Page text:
When Do Courts Impose The Death Penalty?

When Do Courts Impose The Death Penalty?

As the United States Department of Justice (D.O.J.) explains on here, “[t]he death penalty can only be imposed on defendants convicted convicted of capital offenses — such was murder, treason, genocide, or the killing or kidnapping of a Congressman, the President, or a Supreme Court justice.”

It is true, as the D.O.J. also explains, that “[m]any states have stopped using the death penalty….” As the Death Penalty Information Center explains here, 27 states still execute people as well. But in the District of Columbia and the following 23 states, the death penalty has been abolished:

  • Alaska,
  • Colorado,
  • Connecticut,
  • Delaware,
  • Hawaii,
  • Illinois,
  • Iowa,
  • Maine,
  • Maryland,
  • Massachusetts,
  • Michigan,
  • Minnesota,
  • New Hampshire,
  • New Jersey,
  • New Mexico,
  • New York,
  • North Dakota,
  • Rhode Island,
  • Vermont,
  • Virginia
  • Washington,
  • West Virginia and
  • Wisconsin.

In addition, governors from three other states (California, Oregon and Pennsylvania) have imposed moratoriums on executions, meaning that no executions are occurring in those states for now. But, depending on the outcome of elections in those states, things could change very quickly.

Some activists say that solitary confinement violates your Eighth Amendment rights.
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Are there limits on a court’s ability to impose the death penalty?

Yes. To begin, there are obvious limitations on a court’s ability to impose the death penalty because the death penalty is only allowed by law in certain types of cases. As indicated above, at the federal level, those types of cases include murder, treason, genocide, or the killing or kidnapping of a government official.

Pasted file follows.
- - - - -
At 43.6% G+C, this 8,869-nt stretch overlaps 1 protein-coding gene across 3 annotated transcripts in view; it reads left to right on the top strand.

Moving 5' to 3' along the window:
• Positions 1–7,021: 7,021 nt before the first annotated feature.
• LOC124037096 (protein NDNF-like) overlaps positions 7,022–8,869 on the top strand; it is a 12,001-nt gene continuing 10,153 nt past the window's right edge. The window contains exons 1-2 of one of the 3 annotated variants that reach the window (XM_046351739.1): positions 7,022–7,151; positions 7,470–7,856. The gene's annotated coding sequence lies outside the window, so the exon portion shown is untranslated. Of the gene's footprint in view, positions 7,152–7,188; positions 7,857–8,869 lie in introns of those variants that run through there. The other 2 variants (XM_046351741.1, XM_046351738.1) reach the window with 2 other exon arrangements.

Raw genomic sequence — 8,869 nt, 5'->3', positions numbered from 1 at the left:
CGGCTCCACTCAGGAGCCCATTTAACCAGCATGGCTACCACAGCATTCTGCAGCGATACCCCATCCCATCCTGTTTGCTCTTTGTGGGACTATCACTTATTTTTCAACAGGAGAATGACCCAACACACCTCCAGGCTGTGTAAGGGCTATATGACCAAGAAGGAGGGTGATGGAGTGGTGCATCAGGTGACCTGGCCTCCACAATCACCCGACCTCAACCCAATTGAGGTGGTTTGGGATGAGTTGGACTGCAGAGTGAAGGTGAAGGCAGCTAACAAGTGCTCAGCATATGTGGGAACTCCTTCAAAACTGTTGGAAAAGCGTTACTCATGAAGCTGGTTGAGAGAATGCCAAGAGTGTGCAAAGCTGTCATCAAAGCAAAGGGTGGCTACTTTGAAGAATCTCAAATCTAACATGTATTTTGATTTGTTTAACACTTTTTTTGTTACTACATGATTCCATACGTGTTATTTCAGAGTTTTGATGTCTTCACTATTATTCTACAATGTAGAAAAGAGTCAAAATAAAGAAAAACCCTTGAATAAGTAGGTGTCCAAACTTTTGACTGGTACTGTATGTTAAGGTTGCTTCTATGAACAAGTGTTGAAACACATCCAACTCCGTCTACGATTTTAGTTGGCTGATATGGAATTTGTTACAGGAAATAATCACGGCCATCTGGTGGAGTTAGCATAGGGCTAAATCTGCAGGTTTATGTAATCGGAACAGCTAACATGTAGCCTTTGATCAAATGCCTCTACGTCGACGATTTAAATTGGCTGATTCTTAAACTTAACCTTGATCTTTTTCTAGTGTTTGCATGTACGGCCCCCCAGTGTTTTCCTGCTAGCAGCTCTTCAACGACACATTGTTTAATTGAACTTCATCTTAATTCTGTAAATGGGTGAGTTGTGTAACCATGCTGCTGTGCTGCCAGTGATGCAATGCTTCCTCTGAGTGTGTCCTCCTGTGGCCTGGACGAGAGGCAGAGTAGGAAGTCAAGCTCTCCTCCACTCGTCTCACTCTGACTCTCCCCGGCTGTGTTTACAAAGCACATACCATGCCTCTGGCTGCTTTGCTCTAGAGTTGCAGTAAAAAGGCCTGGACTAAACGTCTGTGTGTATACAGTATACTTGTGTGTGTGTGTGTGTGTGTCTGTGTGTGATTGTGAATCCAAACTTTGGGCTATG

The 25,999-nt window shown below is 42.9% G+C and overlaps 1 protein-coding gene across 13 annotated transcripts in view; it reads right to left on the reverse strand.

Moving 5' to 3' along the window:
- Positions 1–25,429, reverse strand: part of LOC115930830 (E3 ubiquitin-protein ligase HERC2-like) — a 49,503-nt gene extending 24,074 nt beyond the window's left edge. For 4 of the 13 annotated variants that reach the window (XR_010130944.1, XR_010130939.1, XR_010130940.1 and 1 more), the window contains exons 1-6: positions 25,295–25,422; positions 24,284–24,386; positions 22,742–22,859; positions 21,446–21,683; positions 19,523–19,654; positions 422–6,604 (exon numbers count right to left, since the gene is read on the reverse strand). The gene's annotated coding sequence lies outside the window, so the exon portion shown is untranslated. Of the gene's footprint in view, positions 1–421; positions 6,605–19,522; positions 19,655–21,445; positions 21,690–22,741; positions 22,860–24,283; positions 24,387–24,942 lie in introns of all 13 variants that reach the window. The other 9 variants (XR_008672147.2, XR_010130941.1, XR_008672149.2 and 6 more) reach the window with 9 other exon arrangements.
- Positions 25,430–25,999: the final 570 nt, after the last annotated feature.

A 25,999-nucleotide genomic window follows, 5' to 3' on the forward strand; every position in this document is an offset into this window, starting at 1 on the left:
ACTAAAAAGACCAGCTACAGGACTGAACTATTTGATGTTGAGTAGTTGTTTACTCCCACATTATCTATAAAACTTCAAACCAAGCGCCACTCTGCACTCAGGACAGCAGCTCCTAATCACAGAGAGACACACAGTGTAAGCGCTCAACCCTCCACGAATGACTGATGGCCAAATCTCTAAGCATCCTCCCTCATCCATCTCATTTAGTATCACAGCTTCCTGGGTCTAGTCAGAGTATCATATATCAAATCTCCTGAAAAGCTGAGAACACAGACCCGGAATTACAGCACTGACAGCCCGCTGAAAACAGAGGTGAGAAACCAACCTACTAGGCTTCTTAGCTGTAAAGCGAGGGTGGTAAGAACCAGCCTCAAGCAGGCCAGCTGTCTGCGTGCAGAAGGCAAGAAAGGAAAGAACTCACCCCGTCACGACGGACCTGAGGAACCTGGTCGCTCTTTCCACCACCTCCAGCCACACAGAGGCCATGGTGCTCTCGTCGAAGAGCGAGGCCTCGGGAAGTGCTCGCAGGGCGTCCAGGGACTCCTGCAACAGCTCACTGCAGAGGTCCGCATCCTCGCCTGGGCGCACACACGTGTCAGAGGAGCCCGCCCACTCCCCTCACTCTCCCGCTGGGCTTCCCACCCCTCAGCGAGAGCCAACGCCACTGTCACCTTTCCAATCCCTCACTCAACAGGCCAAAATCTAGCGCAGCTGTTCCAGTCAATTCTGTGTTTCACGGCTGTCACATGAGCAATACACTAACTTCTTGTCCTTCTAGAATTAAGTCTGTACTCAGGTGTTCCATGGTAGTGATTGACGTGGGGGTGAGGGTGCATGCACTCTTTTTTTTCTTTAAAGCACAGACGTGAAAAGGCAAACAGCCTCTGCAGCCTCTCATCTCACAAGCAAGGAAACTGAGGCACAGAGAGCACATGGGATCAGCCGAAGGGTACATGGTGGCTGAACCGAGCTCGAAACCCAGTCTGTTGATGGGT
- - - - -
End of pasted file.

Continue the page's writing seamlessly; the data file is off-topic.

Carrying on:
But there are other limitations on a court’s ability to impose the death penalty, too. For example, in a 1988 case called Thompson v. Oklahoma, the U.S. Supreme Court ruled that executing someone for a crime that he or she committed before turning 16 years old was cruel and unusual punishment and, therefore, violated the Eighth Amendment.

Roughly a decade and a half later, in a 2005 case called Roper v. Simmons, the U.S. Supreme Court reached the same outcome, holding again that the death penalty cannot be imposed against individuals who committed the crime at issue while they were children.

For what it’s worth, there were strongly worded dissents in the Roper case. Because the Supreme Court has been willing to reverse longstanding precedent in cases like Dobbs v. Jackson Women’s Health Organization, it is possible that the Supreme Court could also reverse the Thompson and Roper decisions and allow the government to execute people for crimes they committed as children again.

Photo courtesy of Bill Mason on Unsplash.

How can you challenge a court’s death-penalty sentence in court?

There are a variety of ways for people who are convicted and sentenced to death to challenge their conviction and sentence before being executed. Most of the time, the people who are taken off of death row are those who were wrongfully convicted but are later exonerated.

There are also other ways to get off of death row, including in cases where a mental illness was involved at the time of the offense, after the sentence or at the time of execution. But the outcome of those cases often depend heavily on your jurisdiction’s law, which can be very different depending on the state.

The Takeaway:

In general, courts impose the death penalty in cases where capital sentences are imposed. As of now, 27 states and the federal government are legally permitted to execute people. The remaining 23 states and the District of Columbia have banned the death penalty. If the crime at issue was committed by a juvenile, current U.S. Supreme Court precedent bars the government from executing them.

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